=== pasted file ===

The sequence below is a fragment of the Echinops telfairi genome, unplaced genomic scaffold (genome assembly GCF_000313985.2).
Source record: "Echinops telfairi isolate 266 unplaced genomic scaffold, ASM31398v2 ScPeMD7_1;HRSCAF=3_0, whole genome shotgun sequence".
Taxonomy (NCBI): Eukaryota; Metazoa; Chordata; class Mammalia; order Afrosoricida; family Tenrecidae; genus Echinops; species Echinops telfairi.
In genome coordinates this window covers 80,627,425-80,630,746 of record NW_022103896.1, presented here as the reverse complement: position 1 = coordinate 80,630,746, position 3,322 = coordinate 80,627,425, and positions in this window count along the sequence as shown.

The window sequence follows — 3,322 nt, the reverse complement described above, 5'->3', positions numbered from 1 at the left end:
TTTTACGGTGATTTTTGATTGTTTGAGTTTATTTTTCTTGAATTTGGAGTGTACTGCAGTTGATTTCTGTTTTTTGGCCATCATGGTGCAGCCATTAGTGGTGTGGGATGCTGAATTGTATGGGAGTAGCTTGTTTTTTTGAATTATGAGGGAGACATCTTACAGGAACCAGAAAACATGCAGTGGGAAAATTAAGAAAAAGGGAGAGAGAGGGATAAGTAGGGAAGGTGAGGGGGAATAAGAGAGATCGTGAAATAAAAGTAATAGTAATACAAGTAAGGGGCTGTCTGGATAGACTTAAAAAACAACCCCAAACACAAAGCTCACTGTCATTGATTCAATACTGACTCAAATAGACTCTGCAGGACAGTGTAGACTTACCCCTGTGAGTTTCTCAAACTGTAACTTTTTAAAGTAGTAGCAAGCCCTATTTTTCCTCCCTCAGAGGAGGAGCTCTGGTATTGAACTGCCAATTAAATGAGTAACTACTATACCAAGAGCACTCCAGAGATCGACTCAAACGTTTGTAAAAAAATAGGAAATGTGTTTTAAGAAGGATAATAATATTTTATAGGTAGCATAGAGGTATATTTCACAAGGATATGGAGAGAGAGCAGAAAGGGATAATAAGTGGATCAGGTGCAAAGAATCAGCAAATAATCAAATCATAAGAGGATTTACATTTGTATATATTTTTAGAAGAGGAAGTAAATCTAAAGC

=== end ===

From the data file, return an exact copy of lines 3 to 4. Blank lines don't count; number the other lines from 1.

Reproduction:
Taxonomy (NCBI): Eukaryota; Metazoa; Chordata; class Mammalia; order Afrosoricida; family Tenrecidae; genus Echinops; species Echinops telfairi.
In genome coordinates this window covers 80,627,425-80,630,746 of record NW_022103896.1, presented here as the reverse complement: position 1 = coordinate 80,630,746, position 3,322 = coordinate 80,627,425, and positions in this window count along the sequence as shown.